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LOS ANGELES “It’s so funny to see winter coats in L.A.,” mused Peter Dundas as rain fell hours before the Art of Elysium’s Heaven Gala.

“I’ve never seen it before,” he went on to say. “It’s so funny.”

The designer was in the midst of last-minute fittings, stopping to chat with people and checking on the stage ahead of the presentation of his Dundas label’s D7 collection. Models walked down the runway during a presentation Saturday evening as part of the Art of Elysium’s Heaven Gala, held in Koreatown amid a busy evening throughout L.A. in the run-up to Sunday’s Golden Globe Awards.

“It’s such an amazing experience putting a show together here,” Dundas said as he walked from the main gala area to the back of the house, where the pieces were still being unpacked. “When I see brands doing shows in different countries, I think that’s an undertaking with the staff and all that. We’re still in the initial part of the story of our house, but here we are. We’re doing it.”

The Norwegian designer, whose résumé has included time at Roberto Cavalli, Emilio Pucci and Emanuel Ungaro, now oversees his namesake label, which he’s molding to reflect broader changes across the fashion landscape.

D7 is a mostly eveningwear drop with some references to old Hollywood, particularly fitting given the weekend’s big show. Although the timing, Dundas said, was purely coincidental.

“I grew up watching old Hollywood movies, Forties and Fifties. My dad loved them,” he said pointing to inspiration from Katharine Hepburn in “The Philadelphia Story” and the collection’s final look referencing Michelle Pfeiffer in “Scarface.”

That was all mixed in with African batik prints done in embroidery and giraffe prints.

The collection is a lot of black with a few infusions of color, in a move — at least briefly — from Dundas’ use of white in his work.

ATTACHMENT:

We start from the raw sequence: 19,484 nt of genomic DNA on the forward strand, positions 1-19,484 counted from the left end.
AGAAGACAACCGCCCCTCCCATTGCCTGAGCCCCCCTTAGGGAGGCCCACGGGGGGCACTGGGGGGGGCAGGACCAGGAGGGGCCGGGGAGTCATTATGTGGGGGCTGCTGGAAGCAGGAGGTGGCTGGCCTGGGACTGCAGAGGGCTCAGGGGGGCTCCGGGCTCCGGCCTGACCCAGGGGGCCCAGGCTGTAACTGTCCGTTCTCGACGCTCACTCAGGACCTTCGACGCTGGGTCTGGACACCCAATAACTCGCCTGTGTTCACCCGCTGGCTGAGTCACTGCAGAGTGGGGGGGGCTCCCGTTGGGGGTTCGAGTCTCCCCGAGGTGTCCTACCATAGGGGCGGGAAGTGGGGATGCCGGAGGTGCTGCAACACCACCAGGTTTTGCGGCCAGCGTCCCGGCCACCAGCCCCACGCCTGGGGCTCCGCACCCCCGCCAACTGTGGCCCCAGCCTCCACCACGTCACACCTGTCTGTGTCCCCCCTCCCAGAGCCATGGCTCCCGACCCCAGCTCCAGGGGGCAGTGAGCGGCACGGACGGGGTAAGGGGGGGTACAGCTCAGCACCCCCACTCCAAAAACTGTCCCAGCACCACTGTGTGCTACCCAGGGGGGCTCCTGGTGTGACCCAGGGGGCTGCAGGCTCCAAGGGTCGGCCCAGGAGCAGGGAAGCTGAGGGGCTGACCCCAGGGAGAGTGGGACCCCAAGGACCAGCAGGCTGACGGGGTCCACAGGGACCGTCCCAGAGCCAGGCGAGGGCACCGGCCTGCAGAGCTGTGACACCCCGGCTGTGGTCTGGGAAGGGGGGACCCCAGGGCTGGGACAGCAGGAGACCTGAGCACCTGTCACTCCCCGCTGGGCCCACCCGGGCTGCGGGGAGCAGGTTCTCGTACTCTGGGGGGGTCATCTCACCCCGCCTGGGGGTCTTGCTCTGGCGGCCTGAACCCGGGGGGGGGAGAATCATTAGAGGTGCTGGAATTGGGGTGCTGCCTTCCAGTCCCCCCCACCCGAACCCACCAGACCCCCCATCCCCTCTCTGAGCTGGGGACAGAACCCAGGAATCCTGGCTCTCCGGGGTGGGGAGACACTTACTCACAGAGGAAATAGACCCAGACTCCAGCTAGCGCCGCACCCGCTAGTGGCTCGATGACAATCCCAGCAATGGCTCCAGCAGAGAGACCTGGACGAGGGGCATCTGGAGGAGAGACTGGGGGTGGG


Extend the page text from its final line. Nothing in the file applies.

D7 reflects a mindset looking to keep up with the current state of the market, one in which collection drops have become part of the lexicon, displacing the traditional fashion calendar release cadence.

To go hand in hand with that, the designer in April launched his traveling flagship concept, tapping Los Angeles as the first city for the roaming store, coinciding with the annual Coachella Valley Music and Arts Festival. That was followed by another in Greece over the summer and one during New York Fashion Week. Europe is a market ripe for the temporary flagship concept, Dundas added.

“For us, as a new brand, it’s been a great way to understand the client, to understand the girls more and also take little baby steps,” he said of the retail strategy. “It matches our aesthetic as well. We’re a little bit nomads ourselves. Everybody always says they never know where to find us and I don’t always know when I wake up where we are because we’re constantly on the road just out of practicality and because we love doing that. Doing the shops just matched our DNA, even from the point of view of taking inspiration from different places and then understanding the different markets. It’s definitely been a key benefit.”